Florida’s Turnpike plazas will be getting fast charging stations, as the state recently introduced its mitigation plan from its share of the Volkswagen Dieselgate settlement.

All eight Florida Turnpike service plazas will see installation begin on fast charging stations by the end of the year, Governor Ron DeSantis said. Each plaza will have three fast charging stations.

DeSantis spoke more about the push to install EV infrastructure in the state. From the Orlando Sentinel:

When you look at electrical vehicles, part of the issue is they have not been terribly affordable for a lot of middle income folks. [But] they’re becoming more affordable. … It’s amazing how much cheaper it is to just charge a vehicle than to fill up a gas tank. And so as technology evolves, we hope that that’ll be reflected in people’s pocketbooks. So we want to make sure we have the infrastructure in place to make that a reality.

Florida also looks to install similar charging stations across all of its major highways, off major interstate exits, so it feels no different than stopping for gas, DeSantis said.

The state is getting $166 million from its share of the Volkswagen Dieselgate emissions settlement. Of that amount, 15% was designated for charging infrastructure — about $25 million.

Public Thoughts

Additionally, the state just released its Beneficiary Mitigation Plan to be used with the settlement money. The plan reveals the results of a public survey used to develop the plan.

The two most popular responses for project funding were buses (school, shuttle, and transit), and EV charging stations. The charging infrastructure has been announced, but the plan reveals a number of considerations for buses.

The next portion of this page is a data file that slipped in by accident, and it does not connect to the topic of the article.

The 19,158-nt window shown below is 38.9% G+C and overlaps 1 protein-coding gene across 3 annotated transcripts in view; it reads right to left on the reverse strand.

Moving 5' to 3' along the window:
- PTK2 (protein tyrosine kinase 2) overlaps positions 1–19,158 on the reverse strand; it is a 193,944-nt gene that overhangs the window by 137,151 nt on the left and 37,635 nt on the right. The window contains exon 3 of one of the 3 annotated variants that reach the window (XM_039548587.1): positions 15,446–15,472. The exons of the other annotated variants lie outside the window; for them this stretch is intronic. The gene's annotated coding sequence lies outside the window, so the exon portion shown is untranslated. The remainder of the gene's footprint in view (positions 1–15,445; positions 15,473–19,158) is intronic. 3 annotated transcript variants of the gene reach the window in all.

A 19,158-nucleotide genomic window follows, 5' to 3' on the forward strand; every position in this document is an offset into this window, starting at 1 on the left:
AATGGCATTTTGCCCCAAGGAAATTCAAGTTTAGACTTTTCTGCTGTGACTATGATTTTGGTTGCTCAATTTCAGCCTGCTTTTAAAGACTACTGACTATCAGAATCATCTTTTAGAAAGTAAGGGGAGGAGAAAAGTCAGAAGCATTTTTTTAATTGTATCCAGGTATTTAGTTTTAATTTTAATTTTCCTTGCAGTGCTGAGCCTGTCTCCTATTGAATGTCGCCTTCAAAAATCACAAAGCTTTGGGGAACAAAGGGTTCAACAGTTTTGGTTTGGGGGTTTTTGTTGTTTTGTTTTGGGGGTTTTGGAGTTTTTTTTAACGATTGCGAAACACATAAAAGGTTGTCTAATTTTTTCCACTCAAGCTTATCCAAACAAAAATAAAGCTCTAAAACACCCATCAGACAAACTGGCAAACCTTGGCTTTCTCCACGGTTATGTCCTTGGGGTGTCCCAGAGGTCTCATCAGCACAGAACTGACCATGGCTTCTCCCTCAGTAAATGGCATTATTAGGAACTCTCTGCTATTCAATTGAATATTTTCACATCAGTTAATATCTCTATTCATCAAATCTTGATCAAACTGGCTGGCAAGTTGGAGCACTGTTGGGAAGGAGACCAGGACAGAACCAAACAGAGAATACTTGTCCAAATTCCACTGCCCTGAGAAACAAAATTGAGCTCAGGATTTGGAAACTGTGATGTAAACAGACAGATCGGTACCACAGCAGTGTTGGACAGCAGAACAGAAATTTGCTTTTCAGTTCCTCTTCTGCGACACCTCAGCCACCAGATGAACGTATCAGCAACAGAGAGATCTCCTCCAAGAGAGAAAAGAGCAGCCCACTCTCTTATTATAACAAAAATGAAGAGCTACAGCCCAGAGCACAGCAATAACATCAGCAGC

Old diesel school and transit buses could be replaced with electric or new diesel replacements. Because new diesel buses are less expensive, the analysis shows the nitrogen oxide emissions benefit in Tons Per Year would be greater when ordering new diesel buses, as opposed to electric.

That’s exactly the kind of thing US PIRG warned about earlier this year when analyzing state plans — money going back toward new diesel buses. (The organization gave Florida an “F,” but really, it was an incomplete grade, because the plan has just now been released.)

Interestingly, 39% of the survey respondents said they planned to buy a plug-in EV in the next five years. Of the more than 2,000 respondents, 28.5% said they weren’t sure if they’d get an EV in that time, and just 18.6% said they would not. About 14% of the respondents already owned or leased an EV.


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